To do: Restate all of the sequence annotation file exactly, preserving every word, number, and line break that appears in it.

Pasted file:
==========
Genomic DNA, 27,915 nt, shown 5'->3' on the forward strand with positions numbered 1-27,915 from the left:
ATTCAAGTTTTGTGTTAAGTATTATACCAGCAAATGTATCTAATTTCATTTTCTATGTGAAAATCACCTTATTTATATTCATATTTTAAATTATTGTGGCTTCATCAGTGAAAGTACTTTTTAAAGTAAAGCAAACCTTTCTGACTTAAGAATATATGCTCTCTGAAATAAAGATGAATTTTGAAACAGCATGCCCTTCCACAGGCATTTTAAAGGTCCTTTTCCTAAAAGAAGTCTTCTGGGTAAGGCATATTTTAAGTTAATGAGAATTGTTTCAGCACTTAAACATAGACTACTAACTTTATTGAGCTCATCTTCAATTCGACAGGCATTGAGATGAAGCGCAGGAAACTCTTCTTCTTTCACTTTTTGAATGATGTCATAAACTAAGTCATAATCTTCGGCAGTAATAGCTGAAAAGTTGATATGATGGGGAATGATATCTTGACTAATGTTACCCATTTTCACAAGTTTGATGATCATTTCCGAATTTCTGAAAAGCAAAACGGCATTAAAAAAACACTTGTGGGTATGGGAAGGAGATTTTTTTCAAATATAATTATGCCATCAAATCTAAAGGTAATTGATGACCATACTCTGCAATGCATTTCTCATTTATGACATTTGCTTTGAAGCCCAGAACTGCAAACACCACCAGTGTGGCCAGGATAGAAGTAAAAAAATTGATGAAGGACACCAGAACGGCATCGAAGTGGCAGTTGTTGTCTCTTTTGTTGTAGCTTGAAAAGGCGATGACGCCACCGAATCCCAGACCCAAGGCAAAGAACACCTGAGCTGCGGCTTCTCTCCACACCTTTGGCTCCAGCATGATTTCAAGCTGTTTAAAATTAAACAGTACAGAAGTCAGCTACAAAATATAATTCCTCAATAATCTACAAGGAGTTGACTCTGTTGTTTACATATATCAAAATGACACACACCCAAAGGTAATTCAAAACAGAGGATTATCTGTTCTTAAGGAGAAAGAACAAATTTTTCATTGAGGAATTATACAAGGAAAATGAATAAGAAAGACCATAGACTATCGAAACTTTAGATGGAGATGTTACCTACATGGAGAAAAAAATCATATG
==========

Genomic DNA, 27,915 nt, shown 5'->3' on the forward strand with positions numbered 1-27,915 from the left:
ATTCAAGTTTTGTGTTAAGTATTATACCAGCAAATGTATCTAATTTCATTTTCTATGTGAAAATCACCTTATTTATATTCATATTTTAAATTATTGTGGCTTCATCAGTGAAAGTACTTTTTAAAGTAAAGCAAACCTTTCTGACTTAAGAATATATGCTCTCTGAAATAAAGATGAATTTTGAAACAGCATGCCCTTCCACAGGCATTTTAAAGGTCCTTTTCCTAAAAGAAGTCTTCTGGGTAAGGCATATTTTAAGTTAATGAGAATTGTTTCAGCACTTAAACATAGACTACTAACTTTATTGAGCTCATCTTCAATTCGACAGGCATTGAGATGAAGCGCAGGAAACTCTTCTTCTTTCACTTTTTGAATGATGTCATAAACTAAGTCATAATCTTCGGCAGTAATAGCTGAAAAGTTGATATGATGGGGAATGATATCTTGACTAATGTTACCCATTTTCACAAGTTTGATGATCATTTCCGAATTTCTGAAAAGCAAAACGGCATTAAAAAAACACTTGTGGGTATGGGAAGGAGATTTTTTTCAAATATAATTATGCCATCAAATCTAAAGGTAATTGATGACCATACTCTGCAATGCATTTCTCATTTATGACATTTGCTTTGAAGCCCAGAACTGCAAACACCACCAGTGTGGCCAGGATAGAAGTAAAAAAATTGATGAAGGACACCAGAACGGCATCGAAGTGGCAGTTGTTGTCTCTTTTGTTGTAGCTTGAAAAGGCGATGACGCCACCGAATCCCAGACCCAAGGCAAAGAACACCTGAGCTGCGGCTTCTCTCCACACCTTTGGCTCCAGCATGATTTCAAGCTGTTTAAAATTAAACAGTACAGAAGTCAGCTACAAAATATAATTCCTCAATAATCTACAAGGAGTTGACTCTGTTGTTTACATATATCAAAATGACACACACCCAAAGGTAATTCAAAACAGAGGATTATCTGTTCTTAAGGAGAAAGAACAAATTTTTCATTGAGGAATTATACAAGGAAAATGAATAAGAAAGACCATAGACTATCGAAACTTTAGATGGAGATGTTACCTACATGGAGAAAAAAATCATATG